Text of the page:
Trip to Fort Leavenworth, Kansas
Wet chilly weather accompanied us on our visit to Fort Leavenworth
in early March.

Fort Leavenworth was established in 1827 and is the oldest U.S. Army fort in continuous existence west of the Mississippi. Situated on the bluffs west of the Missouri River in Kansas, this frontier post was established to protect trade on the Santa Fe Trail. It became essential to the overland expansion on both the Santa Fe and Oregon Trails.

During the Mexican War, the Army of the West departed from Fort Leavenworth. When Kansas opened for settlement, the fort served the governor as his territorial capital. During the Civil War, the fort was the critical linchpin to the far west for the Union.

Select a small photo to see the larger version:
The black 10th Cavalry Regiment  distinguished itself throughout the territory.
painting depecting 10th Cavalry
bronze bust, Buffalo Soldier
Buffalo Soldiers may be named after their nappy hair or after the buffalo coats they wore in winter.
Beautifully set among pools of water, a bronze monument to the  Buffalo Soldier stands proud.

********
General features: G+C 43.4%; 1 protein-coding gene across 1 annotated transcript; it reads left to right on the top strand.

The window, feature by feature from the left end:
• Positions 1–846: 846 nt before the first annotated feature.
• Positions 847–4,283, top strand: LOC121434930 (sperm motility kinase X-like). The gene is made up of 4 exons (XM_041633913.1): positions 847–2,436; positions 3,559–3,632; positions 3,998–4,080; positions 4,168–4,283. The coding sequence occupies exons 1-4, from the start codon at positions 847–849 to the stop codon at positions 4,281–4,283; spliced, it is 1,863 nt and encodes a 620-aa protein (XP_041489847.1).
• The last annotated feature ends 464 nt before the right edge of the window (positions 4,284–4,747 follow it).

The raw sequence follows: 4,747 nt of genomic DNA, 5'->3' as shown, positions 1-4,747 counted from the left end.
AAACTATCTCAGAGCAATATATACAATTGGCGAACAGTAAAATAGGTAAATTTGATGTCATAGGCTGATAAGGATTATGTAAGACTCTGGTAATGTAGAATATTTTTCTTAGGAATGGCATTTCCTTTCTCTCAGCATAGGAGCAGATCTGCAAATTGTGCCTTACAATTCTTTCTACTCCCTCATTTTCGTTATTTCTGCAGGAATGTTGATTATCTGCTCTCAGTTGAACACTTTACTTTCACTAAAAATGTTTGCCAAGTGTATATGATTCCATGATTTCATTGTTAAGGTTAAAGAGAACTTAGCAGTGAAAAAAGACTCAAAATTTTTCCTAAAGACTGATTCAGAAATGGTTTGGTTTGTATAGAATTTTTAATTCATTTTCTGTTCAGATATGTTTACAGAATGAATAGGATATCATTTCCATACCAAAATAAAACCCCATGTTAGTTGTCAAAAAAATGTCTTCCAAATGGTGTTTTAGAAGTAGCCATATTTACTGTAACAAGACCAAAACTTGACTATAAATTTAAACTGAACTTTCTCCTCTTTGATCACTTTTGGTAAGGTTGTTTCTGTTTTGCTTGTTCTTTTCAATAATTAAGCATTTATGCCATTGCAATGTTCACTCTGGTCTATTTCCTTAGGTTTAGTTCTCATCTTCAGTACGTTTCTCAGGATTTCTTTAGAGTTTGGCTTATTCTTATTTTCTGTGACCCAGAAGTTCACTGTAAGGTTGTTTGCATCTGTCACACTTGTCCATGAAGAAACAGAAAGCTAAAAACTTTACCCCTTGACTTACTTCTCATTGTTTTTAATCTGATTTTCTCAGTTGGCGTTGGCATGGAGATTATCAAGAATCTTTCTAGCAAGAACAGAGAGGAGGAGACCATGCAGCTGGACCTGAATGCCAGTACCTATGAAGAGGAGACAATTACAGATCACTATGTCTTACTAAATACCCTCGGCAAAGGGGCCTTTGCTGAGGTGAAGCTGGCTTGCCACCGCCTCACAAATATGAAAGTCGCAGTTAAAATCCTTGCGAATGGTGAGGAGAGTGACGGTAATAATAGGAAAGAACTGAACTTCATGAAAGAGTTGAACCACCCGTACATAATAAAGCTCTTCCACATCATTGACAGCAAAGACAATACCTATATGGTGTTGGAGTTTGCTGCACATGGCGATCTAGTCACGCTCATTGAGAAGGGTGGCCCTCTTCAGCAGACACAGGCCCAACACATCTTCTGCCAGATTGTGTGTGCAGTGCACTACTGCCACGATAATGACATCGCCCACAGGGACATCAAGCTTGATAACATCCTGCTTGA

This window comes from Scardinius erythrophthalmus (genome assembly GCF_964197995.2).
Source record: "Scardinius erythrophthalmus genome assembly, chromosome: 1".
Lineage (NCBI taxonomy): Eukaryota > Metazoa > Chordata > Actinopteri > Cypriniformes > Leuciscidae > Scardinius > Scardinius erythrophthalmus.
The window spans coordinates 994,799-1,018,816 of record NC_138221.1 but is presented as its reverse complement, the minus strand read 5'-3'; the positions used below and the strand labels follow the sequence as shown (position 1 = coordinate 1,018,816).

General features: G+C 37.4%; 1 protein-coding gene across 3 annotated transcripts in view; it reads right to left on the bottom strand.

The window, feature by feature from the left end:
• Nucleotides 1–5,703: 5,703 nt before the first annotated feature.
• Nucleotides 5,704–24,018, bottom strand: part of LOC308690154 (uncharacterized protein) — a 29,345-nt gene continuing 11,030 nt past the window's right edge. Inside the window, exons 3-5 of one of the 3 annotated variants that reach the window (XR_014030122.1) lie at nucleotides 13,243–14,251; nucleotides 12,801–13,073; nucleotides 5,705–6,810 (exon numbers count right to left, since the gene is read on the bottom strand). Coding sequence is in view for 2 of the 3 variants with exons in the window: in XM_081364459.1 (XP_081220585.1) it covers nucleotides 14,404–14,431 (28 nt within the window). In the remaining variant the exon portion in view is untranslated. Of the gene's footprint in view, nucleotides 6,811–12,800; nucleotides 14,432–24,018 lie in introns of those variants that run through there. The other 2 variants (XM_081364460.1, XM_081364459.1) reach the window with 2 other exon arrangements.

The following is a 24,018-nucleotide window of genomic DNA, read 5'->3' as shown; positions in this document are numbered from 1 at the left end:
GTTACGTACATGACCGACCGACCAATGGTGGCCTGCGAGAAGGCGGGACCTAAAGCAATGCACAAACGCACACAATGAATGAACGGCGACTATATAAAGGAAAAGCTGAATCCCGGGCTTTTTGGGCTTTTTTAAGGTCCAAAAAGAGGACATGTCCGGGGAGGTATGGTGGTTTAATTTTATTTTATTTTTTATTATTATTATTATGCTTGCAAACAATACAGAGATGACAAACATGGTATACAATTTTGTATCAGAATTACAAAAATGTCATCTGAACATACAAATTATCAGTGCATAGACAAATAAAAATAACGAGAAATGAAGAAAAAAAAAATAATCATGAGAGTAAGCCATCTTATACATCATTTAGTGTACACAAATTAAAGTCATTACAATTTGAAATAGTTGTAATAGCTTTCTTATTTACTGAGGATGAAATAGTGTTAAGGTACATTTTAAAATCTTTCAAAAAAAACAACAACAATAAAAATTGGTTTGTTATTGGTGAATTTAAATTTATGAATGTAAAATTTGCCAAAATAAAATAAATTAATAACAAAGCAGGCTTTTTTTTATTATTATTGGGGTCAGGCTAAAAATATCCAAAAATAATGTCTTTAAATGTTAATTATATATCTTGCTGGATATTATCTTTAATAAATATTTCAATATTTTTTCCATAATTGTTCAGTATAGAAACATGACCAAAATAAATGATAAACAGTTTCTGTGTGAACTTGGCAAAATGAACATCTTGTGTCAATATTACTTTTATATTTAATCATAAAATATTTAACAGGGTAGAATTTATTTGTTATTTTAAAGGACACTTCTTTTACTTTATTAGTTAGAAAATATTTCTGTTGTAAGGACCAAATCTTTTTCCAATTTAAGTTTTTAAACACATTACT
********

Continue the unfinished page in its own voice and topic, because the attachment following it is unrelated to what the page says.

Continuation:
view of mounted Buffalo Soldier
second view of Buffalo Soldier
The detailing on this larger-than-life soldier and his mount are most impressive.
Carol, Nancy, Dottie Lou and Bob stand just outside of the post's Memorial Chapel.
Traveling Friends outside chapel door
In the chapel plaques honoring specific soldiers
line its walls
Some soldiers mentioned died at Little Big Horn, others in other historic lines of duty.
Today Fort Leavenworth is home to the U.S. Army Command and General Staff College,
considered the finest senior tactical school in the world for advanced miltary education.

Read Topeka Capital-Journal article about Fort Leavenworth * Visit Frontier Army Museum site

All photos © 1999 by Carol Yoho
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